Since 1961, West Berlin had been a psychological construction as much as a tangible, physical city, existing in the mind as much as in reality. If ever a city had acted as a mirror to the unconscious, this was it. "People never stop partying in West Berlin!" people would say. "You must go there - you've got to experience it! The atmosphere is incredible! It's so hedonistic!" But what exactly created this atmosphere?

One rainy night in November 1987 I found myself in Amsterdam station. The day had not gone well. Earlier two North African men had flicked a knife under my overcoat in the Damrak while I paused in front of a shop window. Money had been demanded, I had resisted, but the knife rose to my jugular. I had surrendered.

Later, with my one remaining credit card (hidden in my luggage), a police report and a European rail pass, I stared at the indicator board in the station. I needed to get out of here! Anywhere! The letters on the board clacked and crackled into life - spinning and clicking, finally settling on the destination: "West Berlin". An island city! A walled city!

In 1987 West Berlin really was an island - a capitalist enclave hundreds of miles inside communist East Germany. The only way in was by plane, or through a few heavily-guarded rail or road "corridors". For the citizens of the East, there was no way out. Berlin was schizophrenic - a wall separated East and West, there were bombed-out church spires, disused tunnels, abandoned government buildings. It was a city of ghosts, a fantasy city of the imagination.

As the train rolled through the damp Dutch night I settled into my seat - there was no budget for a bed - enjoying the empty compartment and the silent night. Even the fact of nearly being murdered seemed less shocking now.

The silence was shattered as five British soldiers threw the door open. These Cold War warriors opened beer cans, shouted questions "Where you from mate?! What the **** are you doing here" One unscrewed the light bulb; another prised a picture off the compartment wall as a souvenir. They swore about the Germans, they sang rude songs but, at Osnabruck, they vanished from the train as quickly as they had appeared, laughing into the night...

Next morning, after we pulled into Berlin's "Zoo" station, I took a walk in the Tiergarten, found lodgings in Spandau - famous for its prison that had housed just one inmate, the Nazi Rudolf Hess, for over 20 years. Now, though, the prison lay empty - Hess had died three months previously. A prison with one inmate, an empty jail - this could only make sense in the battered psyche of West Berlin.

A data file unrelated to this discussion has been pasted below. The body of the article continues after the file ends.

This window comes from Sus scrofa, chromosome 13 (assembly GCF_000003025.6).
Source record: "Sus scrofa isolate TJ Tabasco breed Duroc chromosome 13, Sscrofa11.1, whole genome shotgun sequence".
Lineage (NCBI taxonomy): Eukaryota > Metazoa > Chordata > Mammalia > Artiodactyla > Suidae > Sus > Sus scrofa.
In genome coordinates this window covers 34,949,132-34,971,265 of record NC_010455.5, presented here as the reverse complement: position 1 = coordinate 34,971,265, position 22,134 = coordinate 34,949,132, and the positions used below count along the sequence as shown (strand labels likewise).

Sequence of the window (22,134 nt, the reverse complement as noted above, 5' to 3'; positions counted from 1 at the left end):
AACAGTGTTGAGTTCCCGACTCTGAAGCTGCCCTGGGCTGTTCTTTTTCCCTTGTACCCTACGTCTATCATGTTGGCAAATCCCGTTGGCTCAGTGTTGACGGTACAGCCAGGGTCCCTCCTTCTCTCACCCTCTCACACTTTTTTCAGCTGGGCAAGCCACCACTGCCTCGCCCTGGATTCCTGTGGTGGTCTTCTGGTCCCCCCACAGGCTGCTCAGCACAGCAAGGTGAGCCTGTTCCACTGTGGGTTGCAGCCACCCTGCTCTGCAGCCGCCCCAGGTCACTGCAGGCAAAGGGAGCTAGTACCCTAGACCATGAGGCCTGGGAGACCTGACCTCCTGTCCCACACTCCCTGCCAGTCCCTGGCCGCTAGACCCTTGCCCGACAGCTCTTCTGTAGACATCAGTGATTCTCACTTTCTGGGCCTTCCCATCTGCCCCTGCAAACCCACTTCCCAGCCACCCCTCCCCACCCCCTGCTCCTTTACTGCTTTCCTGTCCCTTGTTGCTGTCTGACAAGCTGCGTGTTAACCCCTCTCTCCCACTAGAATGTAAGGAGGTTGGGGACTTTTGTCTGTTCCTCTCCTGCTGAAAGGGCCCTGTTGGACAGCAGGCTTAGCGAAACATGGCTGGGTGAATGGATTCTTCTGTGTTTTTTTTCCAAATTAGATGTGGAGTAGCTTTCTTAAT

The Wall, Checkpoint Charlie, the watchtowers and the grim-faced guards: what had once been the centre of the old city was now a no-man's land of barbed wire, search lights and guard dogs. The area was mined: escapees were shot on sight.

The cracked psychology was emphasised by the subway. The Wall did not follow a straight line, so an ordinary subway ride in West Berlin could pass through, or rather under, the East, where stations had been sealed off to avoid people escaping. As we passed through these "ghost" stations, the train slowed, revealing a spectacle of dimly lit platforms, 1961 advertising hoardings and bored communist guards. The West Berliners paid no attention and continued on their capitalist carousel: humans will get used to anything.

In the middle of this ghost-train subway ride was Friedrichstrasse, where the train DID stop. Here were the border controls, here was Checkpoint Charlie, where I exchanged 25 Deutschmarks (compulsory), got a stamp in my passport, and walked into the communist zone. I found a world of drab shops, unspoilt architecture, almost no cars and few people on the streets.

There was little choice in the restaurants, but what there was cost almost nothing. There was no mad consumerism, no expensive department stores, flashy sports cars or designer clothing. People didn't look particularly happy, but they also seemed calmer, less stressed than their western counterparts. The atmosphere was tranquil, peaceful almost.

That afternoon I had spent only 10 of my 25 Marks (there was nothing to buy) but taking money out of East Berlin was forbidden. There were no tramps or beggars on the streets, so I left the rest under a lamp post, and walked back through Checkpoint Charlie.

Back in 1987 the two parts of this city really were like a fractured psyche - a yin missing its yang, a conscious without an unconscious. Each part existed only in relation to its opposite: neither was complete without the other.

On reflection, Cold War Berlin was an extreme example, but really ALL cities can be thought of in this way. The way a city is constructed, with its underground tunnels, passageways, box-like offices and skyscraper apartments, the way most of it is hidden from view, unknowable, compartmentalised. We can only ever know a tiny part of its reality.

And come to think of it, isn't this just a replica of our own brains?

2009年10月22日 09:34

The Art (lost) of Letter Writing

Two weeks ago I visited the offices of my former employer in Milan. There, deep in the cellar, were two boxes that I had happily abandoned when I left the country in September 2001 - the day before the 9/11 terror attacks.